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States in 2000, the food animal population totals were 8.4 billion chickens, 97 million cattle, and 98 million pigs. In order to raise this quantity of animals in today’s commercial livestock and poultry operations, efficiencies of scale include grouping hundreds to tens of thousands of animals together on a single farm. This necessitates the application of herd health measures, applied on a population basis, to maintain a high level of herd (or flock) health status, since an epidemic disease outbreak would decimate the population. Measures such as vaccination, limited commingling, adequate ventilation and temperature controls for minimizing environmental extremes, biosecurity, appropriate nutrition and housing, and producer quality assurance programs and practices are currently used in modern agriculture. However, these measures are not always sufficient to prevent or control disease. The use of antimicrobial agents as a strategic tool to maintain animal health remains an essential component of today’s food animal production system. Antimicrobial agents are used in food animal production to prevent disease in high-risk animals and to control or treat disease; or to improve the ability of the animal to convert feed to muscle. Unlike the situation in human medicine where individual patients can be treated, food animal medicine is often practiced on a population basis for reasons of animal welfare, logistics, and efficiency since it is impractical to individually treat each animal in a group that consists of hundreds to tens of thousands. Herd health medicine also relies heavily on preventive medicine strategies to control or prevent disease in high risk populations. Addition of antimicrobial agents to feedstuffs, or by water, or parenteral administration to groups of animals by injection to prevent or control disease progression is done strategically when certain criteria are met. These criteria include prior experience of a disease outbreak associated with animal movement or weather extremes, or a noticeable increase in clinical signs of disease in a few animals in the group. This early therapeutic administration to the entire group is warranted, since many animals will have been exposed to the index cases and are now “incubating” the pathogens. Left untreated, as time elapses, more animals will “break” with clinical signs. Strategic application of an antimicrobial agent at the right time can minimize the pathogen load within a sufficient number of animals in the group (by allowing the host immune defenses to control the infection) and ultimately restore the group to an acceptable health status. Thus, preventive medicine, as a part of a herd health program, is in some cases the best way to maintain healthy animals. It is not appropriate to allow the majority of animals to suffer or die unnecessarily before beginning treatment (which is likely to fail at that late stage of the disease course). Many critics of this well-established practice incorrectly refer to the administration of “subtherapeutic” doses of antimicrobial agents in this instance, when in fact, the doses were developed to be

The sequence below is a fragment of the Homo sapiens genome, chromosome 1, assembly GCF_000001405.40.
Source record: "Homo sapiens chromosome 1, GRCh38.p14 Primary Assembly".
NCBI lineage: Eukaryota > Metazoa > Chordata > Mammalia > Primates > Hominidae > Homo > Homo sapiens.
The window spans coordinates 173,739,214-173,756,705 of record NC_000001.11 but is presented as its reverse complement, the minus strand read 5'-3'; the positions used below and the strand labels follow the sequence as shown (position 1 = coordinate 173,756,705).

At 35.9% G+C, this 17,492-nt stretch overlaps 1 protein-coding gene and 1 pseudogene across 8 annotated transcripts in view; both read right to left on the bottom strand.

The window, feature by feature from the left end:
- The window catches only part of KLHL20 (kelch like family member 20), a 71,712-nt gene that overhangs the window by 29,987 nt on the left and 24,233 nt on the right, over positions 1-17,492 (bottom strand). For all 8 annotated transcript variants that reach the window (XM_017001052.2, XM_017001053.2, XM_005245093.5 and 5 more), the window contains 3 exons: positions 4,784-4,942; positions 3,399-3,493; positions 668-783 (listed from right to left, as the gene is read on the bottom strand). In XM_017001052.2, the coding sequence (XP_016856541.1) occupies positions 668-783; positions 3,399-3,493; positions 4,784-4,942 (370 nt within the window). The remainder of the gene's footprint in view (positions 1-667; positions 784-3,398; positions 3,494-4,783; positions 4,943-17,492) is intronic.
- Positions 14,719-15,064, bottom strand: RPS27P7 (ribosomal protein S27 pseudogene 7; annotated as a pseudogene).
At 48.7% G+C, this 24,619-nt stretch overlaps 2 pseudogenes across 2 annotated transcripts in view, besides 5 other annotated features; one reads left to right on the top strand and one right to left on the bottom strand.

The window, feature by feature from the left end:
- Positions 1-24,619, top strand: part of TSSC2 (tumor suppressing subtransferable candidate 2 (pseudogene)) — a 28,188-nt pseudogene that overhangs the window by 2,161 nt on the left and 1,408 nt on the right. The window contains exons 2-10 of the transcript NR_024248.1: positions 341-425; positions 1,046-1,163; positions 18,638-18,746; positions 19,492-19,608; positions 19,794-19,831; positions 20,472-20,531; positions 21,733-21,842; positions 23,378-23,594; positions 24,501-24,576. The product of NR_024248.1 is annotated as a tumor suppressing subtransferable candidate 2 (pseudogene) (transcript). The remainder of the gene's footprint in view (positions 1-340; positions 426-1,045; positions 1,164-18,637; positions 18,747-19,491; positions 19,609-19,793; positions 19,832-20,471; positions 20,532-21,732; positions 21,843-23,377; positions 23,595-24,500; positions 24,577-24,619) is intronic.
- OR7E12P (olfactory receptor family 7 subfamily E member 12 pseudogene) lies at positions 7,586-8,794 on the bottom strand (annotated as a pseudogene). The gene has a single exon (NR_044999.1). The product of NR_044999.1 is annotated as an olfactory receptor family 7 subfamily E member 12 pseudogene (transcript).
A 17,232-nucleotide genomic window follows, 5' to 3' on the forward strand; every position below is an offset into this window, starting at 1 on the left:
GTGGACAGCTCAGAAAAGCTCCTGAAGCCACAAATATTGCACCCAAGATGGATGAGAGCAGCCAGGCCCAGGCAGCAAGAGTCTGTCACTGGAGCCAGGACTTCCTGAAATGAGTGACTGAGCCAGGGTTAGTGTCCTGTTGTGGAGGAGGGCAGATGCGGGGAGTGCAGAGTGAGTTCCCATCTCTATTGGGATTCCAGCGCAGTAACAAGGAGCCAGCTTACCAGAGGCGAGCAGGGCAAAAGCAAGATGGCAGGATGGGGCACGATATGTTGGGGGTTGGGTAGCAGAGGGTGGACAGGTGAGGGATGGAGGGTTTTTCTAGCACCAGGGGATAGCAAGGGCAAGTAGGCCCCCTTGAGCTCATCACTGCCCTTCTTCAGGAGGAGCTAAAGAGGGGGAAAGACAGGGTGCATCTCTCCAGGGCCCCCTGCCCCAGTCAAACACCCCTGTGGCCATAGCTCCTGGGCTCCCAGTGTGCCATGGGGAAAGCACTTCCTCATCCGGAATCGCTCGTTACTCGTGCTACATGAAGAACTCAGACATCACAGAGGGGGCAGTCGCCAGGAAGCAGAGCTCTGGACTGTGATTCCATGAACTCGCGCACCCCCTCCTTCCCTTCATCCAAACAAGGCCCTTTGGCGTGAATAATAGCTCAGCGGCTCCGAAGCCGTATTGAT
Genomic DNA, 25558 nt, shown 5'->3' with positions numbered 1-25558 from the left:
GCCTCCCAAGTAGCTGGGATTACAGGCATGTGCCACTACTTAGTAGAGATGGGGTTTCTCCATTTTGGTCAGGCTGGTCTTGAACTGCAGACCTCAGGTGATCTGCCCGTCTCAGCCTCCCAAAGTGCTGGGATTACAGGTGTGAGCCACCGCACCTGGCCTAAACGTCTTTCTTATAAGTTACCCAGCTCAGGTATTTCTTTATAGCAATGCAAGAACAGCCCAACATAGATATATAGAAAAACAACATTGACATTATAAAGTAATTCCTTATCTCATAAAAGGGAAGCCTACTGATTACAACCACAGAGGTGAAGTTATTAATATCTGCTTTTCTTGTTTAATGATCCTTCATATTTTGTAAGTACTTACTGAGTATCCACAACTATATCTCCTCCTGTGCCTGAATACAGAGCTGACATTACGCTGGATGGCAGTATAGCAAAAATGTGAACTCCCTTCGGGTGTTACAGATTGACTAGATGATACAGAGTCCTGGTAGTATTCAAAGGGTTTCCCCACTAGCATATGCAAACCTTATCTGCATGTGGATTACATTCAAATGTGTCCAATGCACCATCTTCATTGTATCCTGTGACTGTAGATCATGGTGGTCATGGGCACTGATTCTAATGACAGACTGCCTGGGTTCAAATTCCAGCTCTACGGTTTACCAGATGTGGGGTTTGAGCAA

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therapeutic for those animals exhibiting signs of disease and are sufficient to benefit those animals that are incubating the pathogen and would soon break with disease. Routine administration of antimicrobials to healthy animals, with the intention of doing so as “insurance” or to “cover” poor management or hygiene is not a practice used by the leading production companies because it would be expensive, unsuccessful, and an unsustainable method of animal production. The administration of antimicrobials to enhance performance or growth of the animals may reflect the intention of the producer, but frequently the antimicrobial agents are in reality controlling an unrecognized subclinical disease exposure in the animals. With respect to specific animal species, the use of antimicrobial agents is quite diverse (GAO, 1999; NRC, 1999; Prescott et al., 2000; Muirhead, 2001). Most poultry production requires the use of ionophores to prevent coccidia (intestinal parasites) infections, which otherwise would devastate a flock. Some antibiotics are administered at hatching, to reduce the prevalence and/or severity of infections that occur in day-old chicks due to vaccination stress on the immature immune system. In poultry house situations, rapid onset of respiratory or enteric diseases requires that antimicrobial agents be administered at the earliest opportunity to prevent significant morbidity and mortality in the flock. For the most part, poultry are medicated via feed or water because it would be impractical to individually treat thousands or tens of thousands of birds. Swine production can be divided into several stages from gestation, to farrowing, to nursery, to grower and finisher. Each stage has its own unique needs for antimicrobial usage, but in particular respiratory disease and enteric disease can frequently spread rapidly throughout a herd and require antimicrobial intervention. Thus strategically timed oral medications in groups of high risk pigs to prevent disease at times of movement, high stress, or waning maternal antibody may be needed. Injectable products are used when needed for therapy to individual sick sentinel pigs of the herd, that is, those showing the most and earliest clinical signs. Beef cattle that are affected by respiratory disease are usually treated with injectable antibiotics. Liver abscesses, coccidiosis and metabolic diseases are also common in feedlot cattle and are prevented or controlled by administration of antimicrobial agents in feed (Nagaraja et al., 1996; McGuffey et al., 2001; Muirhead, 2001). Infections in dairy cattle are usually cases of mastitis which are treated in acute cases or at “dry off” by intramammary infusion of antimicrobial agents. The use of antimicrobial agents in aquaculture is minimal (only tetracycline and a sulfa are approved), with applications done only in certain situations via medicated feed. The antimicrobial agents that are used in food animal production are similar to those used in human medicine, but with several key exceptions (GAO, 1999). The Food and Drug Administration (FDA) or their equiva